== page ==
Hi dear reader,
I've had a very nice show/exhibition of my work, which is the reason why blogging got pushed to the backburner for a while. Organizing a DIY show is quite a bit of work, starting with booking the venue, and then rushing to get all paintings framed, invitations sent out, hanging the paintings, etc etc. Then comes the grand opening, and you try to look your nicest in your prettiest and most uncomfortable shoes -- though I actually forgot to change into them.
Can you believe it, I forgot to take pictures when there were people in the place, but here are a few shots from just when I closed the doors on the whole exhibition.
Hanging a show so it looks good is also an art. As I had many different types of frames, I tried to hang paintings with similar frames in groups, but also thought of how the paintings went together. That way, you can hang them pretty close to each other. There was a big red tapestry on the wall -- you can see edges of it in the pictures -- and I put my reddest paintings there, so the tapestry would work to enhance the work and not detract from it or take over totally.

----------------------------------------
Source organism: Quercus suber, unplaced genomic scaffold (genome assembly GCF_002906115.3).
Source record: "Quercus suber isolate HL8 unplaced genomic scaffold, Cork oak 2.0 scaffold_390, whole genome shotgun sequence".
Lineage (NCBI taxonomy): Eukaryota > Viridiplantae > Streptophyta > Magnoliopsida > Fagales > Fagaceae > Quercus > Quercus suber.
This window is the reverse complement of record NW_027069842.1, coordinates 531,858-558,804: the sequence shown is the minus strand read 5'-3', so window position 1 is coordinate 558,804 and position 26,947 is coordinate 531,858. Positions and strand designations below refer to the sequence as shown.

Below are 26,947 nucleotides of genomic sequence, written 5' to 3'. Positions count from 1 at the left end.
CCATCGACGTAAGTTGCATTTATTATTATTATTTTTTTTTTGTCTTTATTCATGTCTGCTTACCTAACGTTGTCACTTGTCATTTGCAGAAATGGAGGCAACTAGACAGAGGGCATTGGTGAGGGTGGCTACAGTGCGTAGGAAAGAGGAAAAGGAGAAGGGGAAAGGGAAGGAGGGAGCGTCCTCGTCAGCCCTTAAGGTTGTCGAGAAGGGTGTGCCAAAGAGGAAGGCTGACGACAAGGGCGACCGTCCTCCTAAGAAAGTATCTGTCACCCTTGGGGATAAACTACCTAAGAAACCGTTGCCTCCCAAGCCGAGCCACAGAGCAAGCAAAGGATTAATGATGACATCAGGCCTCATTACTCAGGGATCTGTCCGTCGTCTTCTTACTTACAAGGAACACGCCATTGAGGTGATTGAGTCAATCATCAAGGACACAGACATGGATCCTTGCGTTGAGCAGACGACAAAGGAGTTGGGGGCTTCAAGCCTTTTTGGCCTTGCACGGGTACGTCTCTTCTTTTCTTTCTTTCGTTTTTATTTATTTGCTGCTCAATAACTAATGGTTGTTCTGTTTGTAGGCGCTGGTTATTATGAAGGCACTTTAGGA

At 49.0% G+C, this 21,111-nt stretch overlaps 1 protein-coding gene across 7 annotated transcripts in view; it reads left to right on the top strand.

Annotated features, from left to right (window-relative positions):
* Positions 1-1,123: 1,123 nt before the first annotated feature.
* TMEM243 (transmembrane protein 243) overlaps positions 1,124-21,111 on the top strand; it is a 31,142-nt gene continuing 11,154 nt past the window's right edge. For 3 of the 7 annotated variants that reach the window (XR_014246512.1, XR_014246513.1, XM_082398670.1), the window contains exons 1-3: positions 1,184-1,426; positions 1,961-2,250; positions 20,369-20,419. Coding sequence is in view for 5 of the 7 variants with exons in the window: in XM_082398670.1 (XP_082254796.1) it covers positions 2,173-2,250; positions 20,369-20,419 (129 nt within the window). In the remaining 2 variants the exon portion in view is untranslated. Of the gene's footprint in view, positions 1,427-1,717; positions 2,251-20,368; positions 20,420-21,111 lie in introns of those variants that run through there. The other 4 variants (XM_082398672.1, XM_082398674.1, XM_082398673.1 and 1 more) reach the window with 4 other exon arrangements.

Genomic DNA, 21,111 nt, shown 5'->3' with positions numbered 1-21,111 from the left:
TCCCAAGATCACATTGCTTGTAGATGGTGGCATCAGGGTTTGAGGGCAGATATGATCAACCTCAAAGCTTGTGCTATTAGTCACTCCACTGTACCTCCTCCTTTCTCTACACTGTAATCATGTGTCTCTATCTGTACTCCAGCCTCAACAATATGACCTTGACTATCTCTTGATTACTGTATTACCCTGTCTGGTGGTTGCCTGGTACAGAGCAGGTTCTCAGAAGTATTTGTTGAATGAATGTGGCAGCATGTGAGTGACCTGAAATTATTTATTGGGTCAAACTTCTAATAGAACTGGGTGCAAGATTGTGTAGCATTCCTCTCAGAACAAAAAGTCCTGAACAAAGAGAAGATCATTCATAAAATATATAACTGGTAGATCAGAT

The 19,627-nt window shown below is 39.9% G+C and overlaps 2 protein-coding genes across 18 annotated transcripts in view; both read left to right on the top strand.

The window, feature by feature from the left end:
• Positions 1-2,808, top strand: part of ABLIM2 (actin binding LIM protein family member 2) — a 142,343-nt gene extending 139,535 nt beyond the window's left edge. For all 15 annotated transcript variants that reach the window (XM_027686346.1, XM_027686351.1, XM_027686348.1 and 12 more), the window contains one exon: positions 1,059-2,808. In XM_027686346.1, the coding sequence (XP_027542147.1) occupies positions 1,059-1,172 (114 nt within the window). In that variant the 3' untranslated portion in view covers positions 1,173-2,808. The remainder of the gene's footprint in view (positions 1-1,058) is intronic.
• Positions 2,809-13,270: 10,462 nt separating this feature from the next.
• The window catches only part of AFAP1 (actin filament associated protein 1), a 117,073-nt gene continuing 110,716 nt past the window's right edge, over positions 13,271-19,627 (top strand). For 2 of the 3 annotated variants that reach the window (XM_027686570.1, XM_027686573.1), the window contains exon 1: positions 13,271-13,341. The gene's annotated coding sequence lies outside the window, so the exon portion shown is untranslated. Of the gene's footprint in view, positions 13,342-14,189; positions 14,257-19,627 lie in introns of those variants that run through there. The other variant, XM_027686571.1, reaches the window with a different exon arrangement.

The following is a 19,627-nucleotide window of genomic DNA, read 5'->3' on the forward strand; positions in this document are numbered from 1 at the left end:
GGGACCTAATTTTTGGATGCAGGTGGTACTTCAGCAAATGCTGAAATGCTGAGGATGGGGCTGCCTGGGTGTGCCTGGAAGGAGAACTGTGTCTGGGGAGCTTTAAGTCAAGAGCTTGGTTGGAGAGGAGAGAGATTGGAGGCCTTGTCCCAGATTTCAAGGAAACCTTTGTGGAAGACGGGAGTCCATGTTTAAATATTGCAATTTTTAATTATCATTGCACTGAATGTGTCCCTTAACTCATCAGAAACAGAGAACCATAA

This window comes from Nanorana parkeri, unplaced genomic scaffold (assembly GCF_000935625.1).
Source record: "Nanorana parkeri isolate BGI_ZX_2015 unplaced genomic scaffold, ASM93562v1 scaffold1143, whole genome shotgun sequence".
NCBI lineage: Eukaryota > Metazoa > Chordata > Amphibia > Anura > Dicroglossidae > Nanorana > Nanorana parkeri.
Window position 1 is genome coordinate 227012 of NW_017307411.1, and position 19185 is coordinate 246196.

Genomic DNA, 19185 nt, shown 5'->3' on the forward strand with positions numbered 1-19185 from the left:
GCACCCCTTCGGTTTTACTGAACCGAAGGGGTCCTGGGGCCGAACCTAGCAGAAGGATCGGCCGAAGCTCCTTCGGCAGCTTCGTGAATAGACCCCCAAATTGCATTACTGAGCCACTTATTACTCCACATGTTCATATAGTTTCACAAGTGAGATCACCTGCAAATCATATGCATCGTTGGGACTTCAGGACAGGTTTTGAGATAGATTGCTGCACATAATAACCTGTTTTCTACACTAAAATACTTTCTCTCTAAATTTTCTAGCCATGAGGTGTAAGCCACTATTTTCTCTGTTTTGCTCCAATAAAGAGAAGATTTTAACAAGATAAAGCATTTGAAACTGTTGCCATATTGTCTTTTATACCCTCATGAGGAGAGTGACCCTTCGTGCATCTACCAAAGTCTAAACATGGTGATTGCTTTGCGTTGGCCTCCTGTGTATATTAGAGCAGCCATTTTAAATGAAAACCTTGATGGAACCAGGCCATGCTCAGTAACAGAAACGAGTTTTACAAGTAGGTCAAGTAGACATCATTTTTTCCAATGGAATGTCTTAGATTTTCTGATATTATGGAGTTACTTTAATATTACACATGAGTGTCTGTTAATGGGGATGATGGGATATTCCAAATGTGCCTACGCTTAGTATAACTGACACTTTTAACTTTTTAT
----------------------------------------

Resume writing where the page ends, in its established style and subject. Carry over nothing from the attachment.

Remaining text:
This exhibition has absorbed all my energy for a month and a half, and I did focus on it wholeheartedly, as that is where I meet very nice people and get the means to continue painting. Of course I'll import some more of the special papers and pastels I use, but I'm really looking forward to get a good camera, with RAW and HDR functions. The camera is very important in a representational artist's work. Some scenes can only be captured by the camera. For example you may get a great shot of a brook, balancing on one leg on a rock, holding onto a treebranch for dear life while you lean out to get that perfect angle. Not so wise to try to paint in that position... Another time you may be out in a lovely landscape, and set up your Plein Air gear, get a painting started, and suddenly rainclouds march over the sky. Then you're really glad you got a shot of the scene before painting, so you can finish the work in the comfort of your studio. And when a painting is finished, it needs to be photographed and put on the website.
A big thank you to my customers and collectors for making it all possible!
And I very much look forward to painting a lot of Plein Air this coming season.